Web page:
In the power outage of the Northeast in 2003, the company most affected, First Energy (FE), dropped a lot after taking blame and the brunt of the damage. However the most affected companies in the power outage, AEP and FE, have increased since the outage. Something else is at play here… or these are good short candidates.

GMCR is up another buck today. I am feeling foolish for not trading out my ATVI this morning.

But perhaps there is a silver lining. Vivendi is seeking a buyer for its majority stake in ATVI. I think this could be bought out at a significant premium – but only if Vivendi pushes for it. ATVI is probably worth close to $17 a share, but Vivendi has to hold out for a company to step in and buy.

Who might the buyer be? Perhaps media giants like Viacom (VIA), Disney (DIS), or News Corp (NWS) after it splits. But who really knows? Corporations are still sitting on a lot of cash, so they may be willing to pay up.

Ideally, multiple companies will start a small bidding war for the ATVI stake, and we will get a price that is between $14-20/share. Worst case, Vivendi is desperate to raise cash and sells to the first bidder it can get for a price that may be slightly lower than the current price. I’d say that $11 a share is a minimum in the worst case scenario.

Vivendi does probably want to shore up its balance sheet – as a French company, it needs to insulate itself from the worst of the crisis, which is yet to come. This means that the maximum upside of $20/share is unlikely.

So we are looking at a risk/reward of about a 10% loss to a 15% gain, with a remote possibility of as high as a 65% gain. The risk/reward ratio dictates that I should hold my ATVI shares.

With GMCR, I’d say that we have seen a bottom of $20 ($19.83 to be exact), which is a 15% downside at least, and the stock could tank further if the SEC brings up charges. However the upside is probably around $60 a share, which is 155% higher, albeit over a longer time period.

The rises in the price must have scared out short sellers, which explains why the upward momentum has lasted for three sessions.

There is a similar story playing out across three different stocks, GMCR, TPX, and DMND. Let’s call them the “fallen angels”; stocks that were once revered and pumped up by Wall Street, rising in a reflexive manner as highly-leveraged momentum players ploughed in, that crashed precipitously as problems arose. There is even similarity in the prices of the stocks post crash – with GMCR and TPX almost mirroring each other down to $20, then back up $23.50.

However the fundamentals of each situation are far different. The problems facing GMCR have already been discussed – concerns about competition, patent expiration, an accounting question, and a slowing growth rate coupled with ridiculously high expectations. The margin call on the founder pushed the stock downward in a reflexive deleveraging.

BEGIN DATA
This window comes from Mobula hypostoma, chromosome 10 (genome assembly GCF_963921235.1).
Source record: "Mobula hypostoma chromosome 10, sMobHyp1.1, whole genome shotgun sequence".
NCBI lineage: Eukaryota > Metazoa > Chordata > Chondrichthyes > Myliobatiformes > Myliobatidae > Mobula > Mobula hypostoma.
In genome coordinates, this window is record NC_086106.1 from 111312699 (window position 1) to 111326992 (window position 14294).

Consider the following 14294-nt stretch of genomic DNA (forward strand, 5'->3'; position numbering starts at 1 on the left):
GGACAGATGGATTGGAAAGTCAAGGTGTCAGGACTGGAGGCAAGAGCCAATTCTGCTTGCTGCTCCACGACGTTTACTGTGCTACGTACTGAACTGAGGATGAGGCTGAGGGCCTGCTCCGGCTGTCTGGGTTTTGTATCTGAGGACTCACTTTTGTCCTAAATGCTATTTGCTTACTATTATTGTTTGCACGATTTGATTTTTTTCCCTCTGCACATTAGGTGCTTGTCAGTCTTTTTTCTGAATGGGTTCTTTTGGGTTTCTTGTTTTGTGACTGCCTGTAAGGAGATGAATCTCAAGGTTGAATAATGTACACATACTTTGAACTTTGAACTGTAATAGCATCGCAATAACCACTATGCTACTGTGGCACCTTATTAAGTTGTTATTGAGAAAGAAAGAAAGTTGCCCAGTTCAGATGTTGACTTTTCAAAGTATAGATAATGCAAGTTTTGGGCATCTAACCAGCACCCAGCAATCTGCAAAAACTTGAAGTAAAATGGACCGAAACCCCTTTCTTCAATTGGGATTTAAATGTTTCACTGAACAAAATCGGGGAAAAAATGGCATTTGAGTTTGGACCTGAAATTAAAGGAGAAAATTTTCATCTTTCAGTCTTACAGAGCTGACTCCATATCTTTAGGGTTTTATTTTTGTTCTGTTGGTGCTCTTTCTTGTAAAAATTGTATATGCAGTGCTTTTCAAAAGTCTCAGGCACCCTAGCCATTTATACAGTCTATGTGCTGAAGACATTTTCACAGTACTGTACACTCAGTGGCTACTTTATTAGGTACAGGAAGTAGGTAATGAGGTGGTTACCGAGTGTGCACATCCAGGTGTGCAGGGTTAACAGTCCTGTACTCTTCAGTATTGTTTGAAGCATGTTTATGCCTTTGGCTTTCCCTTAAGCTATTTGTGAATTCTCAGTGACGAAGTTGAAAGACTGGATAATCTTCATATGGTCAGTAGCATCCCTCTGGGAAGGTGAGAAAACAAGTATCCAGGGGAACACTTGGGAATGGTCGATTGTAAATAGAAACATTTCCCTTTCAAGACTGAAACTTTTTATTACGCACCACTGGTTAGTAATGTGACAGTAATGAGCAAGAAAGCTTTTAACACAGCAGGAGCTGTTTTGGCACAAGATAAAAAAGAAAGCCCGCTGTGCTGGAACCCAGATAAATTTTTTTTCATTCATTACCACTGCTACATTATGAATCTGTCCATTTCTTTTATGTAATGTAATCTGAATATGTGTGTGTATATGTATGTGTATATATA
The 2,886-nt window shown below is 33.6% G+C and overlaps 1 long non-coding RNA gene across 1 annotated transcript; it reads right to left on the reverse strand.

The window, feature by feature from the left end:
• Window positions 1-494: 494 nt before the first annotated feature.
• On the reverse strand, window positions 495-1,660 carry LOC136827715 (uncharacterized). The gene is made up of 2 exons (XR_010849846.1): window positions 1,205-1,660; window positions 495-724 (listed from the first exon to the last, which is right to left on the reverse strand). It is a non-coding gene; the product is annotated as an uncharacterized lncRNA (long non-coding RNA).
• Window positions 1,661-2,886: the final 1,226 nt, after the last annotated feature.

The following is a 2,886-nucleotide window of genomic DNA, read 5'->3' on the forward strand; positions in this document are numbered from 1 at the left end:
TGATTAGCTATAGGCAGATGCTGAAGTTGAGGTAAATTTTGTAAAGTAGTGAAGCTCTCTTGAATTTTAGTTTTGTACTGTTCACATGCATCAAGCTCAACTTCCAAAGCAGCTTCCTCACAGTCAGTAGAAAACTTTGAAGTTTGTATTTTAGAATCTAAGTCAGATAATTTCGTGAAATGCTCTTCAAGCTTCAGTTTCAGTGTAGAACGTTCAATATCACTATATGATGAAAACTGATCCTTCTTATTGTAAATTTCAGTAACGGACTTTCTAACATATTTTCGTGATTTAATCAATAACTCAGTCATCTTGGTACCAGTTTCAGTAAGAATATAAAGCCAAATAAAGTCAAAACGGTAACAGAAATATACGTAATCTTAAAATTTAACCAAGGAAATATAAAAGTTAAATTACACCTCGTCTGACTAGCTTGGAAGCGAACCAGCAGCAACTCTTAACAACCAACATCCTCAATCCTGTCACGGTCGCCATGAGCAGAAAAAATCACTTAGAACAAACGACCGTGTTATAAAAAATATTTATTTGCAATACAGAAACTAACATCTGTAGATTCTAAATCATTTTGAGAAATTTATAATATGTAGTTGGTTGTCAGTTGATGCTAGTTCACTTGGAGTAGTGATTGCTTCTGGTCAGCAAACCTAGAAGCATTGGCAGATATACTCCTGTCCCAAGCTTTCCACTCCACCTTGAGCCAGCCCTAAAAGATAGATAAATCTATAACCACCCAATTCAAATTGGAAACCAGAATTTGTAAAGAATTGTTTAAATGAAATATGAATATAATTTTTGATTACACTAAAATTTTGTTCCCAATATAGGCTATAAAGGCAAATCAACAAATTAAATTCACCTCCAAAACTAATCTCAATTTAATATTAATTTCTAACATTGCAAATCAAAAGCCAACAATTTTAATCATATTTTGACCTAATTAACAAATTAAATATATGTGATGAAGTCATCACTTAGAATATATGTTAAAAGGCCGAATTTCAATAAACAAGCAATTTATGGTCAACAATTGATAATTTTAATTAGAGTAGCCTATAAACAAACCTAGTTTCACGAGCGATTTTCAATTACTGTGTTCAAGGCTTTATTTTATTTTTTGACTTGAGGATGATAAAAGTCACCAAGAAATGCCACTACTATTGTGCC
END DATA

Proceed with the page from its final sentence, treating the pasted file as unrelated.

The concerns on TPX are verified by management – a low guidance, and an expectation of an earnings decline by 50% or more. The concerns on DMND are also quite justified – an accounting problem seems more likely, and DMND has missed a crucial filing deadline, suggesting a real management problem.

So short sellers have been making a killing on these stocks – and perhaps these are the same entities on all of them. This would mean that rises in one might trigger short covering in the other. But whether or not that is true, all three have been rising, which should trigger shorts to cover and propel the stocks higher in a reflexive fashion.

The real question is are the shorts done covering? Which stocks are they leaving hanging, and which ones are the jumping out of? To answer this we can consider the short interest as a % of Float.

“Fallen Angels” Short interest as a % of Float
GMCR 17.74%
TPX 7.92%
DMND 49.11%
So DMND is the most heavily shorted, but probably for good reason. TPX is the least, which is odd, but perhaps all the shorts have exited.

The short interest in GMCR has decreased since June 15, when it was 19.7%, but it is still substantial – shorts have a ways to go before they finish covering, or they are holding out for the accounting questions to come back with some negative news.

The spike at the end of today signals that there was a rush to cover… perhaps this could continue into Friday. I am thinking that a short seller would not want to hold the short over the weekend… but I have not been a short seller before, so I don’t have a good understanding of the mental state…

On the macro side… the European regulators cut rates, leading the Euro down against the CAD. I am continuing to watch at this point, though I am kicking myself for my cautiousness in avoiding the trade. I am waiting for some sort of a pullback before I enter. After such a sharp move, it should experience a pullback and some kind of consolidation around a price. Around that time it may be good for entry.

Canada is probably the strongest bet I can think of currently – it has the safety of a developed nation coupled with an export economy. Plus, it has the upside of the Keystone pipeline.

I expect that Obama will concede to the Keystone pipeline after the election. If Romney takes it, he will certainly pursue the pipeline. Obama likely could not agree to the pipeline pre-election because he was depending on environmental groups for campaign financing. By delaying the decision, he has ensured their support in the election, and to a large degree, the nation is not really upset that the pipeline was not acted upon, because most people are not really aware of the benefits.

Japan has been having problems obtaining funding from its parliament. It seems that after years of sitting on massive debt/GDP levels, they are finally starting realize that this may become a problem, after seeing how investors have been treating European nations with high amounts of sovereign debt. However, the effect of this realization has been detrimental. I am reminded about something that George Soros remarked in Alchemy of Finance – once regulators recognize the problem, they tend to take action that actually makes it worse, before taking any action to make it better. That seems to be the case here.